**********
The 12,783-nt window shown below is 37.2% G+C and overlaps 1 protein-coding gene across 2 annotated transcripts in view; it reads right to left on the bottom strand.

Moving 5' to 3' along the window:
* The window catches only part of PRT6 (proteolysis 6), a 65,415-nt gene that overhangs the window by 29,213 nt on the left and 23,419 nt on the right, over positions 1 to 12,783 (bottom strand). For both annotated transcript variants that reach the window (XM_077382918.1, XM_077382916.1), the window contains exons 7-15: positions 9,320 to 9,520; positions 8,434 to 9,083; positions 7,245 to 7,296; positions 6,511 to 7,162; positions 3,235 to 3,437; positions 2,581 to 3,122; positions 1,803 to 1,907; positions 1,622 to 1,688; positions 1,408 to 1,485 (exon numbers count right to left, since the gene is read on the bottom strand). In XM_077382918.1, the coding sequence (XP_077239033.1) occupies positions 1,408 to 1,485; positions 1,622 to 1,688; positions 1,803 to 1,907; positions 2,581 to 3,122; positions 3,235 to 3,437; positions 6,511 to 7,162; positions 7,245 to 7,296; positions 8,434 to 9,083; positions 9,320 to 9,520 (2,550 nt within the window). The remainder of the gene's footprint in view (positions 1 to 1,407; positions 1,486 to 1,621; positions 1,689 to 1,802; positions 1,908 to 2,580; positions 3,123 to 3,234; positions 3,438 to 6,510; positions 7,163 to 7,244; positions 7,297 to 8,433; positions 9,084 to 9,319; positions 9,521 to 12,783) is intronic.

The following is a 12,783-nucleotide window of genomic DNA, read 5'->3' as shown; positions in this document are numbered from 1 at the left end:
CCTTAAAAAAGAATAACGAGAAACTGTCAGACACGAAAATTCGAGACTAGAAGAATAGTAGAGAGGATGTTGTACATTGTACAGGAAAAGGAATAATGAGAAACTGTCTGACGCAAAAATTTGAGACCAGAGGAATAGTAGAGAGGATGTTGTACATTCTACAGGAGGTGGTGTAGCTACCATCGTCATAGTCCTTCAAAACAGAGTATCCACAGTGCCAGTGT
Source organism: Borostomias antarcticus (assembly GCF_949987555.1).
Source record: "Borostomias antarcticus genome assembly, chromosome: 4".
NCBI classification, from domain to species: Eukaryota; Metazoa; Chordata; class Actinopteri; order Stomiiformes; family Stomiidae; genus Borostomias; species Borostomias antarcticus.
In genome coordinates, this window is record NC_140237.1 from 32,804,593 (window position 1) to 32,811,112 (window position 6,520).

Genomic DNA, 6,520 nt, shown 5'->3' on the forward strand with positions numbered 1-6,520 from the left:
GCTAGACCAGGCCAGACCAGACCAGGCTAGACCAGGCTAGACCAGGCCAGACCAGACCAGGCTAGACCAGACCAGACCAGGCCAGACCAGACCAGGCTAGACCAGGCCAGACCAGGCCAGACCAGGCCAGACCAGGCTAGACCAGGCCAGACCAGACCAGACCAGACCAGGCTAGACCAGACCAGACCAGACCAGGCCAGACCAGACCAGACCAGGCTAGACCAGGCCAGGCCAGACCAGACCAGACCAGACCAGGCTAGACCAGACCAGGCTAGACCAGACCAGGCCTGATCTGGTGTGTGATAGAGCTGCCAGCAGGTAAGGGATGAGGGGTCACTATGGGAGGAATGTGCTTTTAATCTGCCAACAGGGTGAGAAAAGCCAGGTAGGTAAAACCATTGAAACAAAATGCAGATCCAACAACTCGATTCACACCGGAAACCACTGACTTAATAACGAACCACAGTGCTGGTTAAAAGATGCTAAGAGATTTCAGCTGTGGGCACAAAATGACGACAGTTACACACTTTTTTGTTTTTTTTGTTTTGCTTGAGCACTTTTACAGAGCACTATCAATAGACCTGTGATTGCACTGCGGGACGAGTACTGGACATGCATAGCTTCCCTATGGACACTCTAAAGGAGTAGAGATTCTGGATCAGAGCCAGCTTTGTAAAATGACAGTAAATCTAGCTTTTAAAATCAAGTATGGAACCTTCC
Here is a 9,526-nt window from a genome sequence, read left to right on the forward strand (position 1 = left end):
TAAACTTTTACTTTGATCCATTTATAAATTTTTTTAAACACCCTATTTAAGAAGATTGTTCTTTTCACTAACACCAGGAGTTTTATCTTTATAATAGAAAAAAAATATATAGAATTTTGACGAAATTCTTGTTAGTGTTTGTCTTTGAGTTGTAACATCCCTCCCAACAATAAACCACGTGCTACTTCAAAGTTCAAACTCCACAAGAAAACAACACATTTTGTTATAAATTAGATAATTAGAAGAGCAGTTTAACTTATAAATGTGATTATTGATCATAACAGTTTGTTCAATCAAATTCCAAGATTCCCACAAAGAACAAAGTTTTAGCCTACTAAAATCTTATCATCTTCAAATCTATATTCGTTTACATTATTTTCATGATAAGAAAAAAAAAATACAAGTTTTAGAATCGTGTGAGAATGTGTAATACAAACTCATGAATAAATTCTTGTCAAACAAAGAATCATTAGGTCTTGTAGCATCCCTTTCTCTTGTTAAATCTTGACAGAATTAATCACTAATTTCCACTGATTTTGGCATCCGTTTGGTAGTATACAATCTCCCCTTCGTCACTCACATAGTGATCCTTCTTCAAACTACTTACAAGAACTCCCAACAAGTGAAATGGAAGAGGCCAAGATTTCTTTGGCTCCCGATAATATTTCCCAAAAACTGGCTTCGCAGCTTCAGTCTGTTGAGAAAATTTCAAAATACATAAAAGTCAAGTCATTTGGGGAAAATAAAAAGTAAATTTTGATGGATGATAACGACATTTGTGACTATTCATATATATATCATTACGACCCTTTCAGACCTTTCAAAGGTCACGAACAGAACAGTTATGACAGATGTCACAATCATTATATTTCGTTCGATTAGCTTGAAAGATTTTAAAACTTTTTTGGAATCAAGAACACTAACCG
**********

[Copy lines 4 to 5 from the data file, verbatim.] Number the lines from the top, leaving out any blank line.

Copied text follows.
The following is a 12,783-nucleotide window of genomic DNA, read 5'->3' as shown; positions in this document are numbered from 1 at the left end:
CCTTAAAAAAGAATAACGAGAAACTGTCAGACACGAAAATTCGAGACTAGAAGAATAGTAGAGAGGATGTTGTACATTGTACAGGAAAAGGAATAATGAGAAACTGTCTGACGCAAAAATTTGAGACCAGAGGAATAGTAGAGAGGATGTTGTACATTCTACAGGAGGTGGTGTAGCTACCATCGTCATAGTCCTTCAAAACAGAGTATCCACAGTGCCAGTGT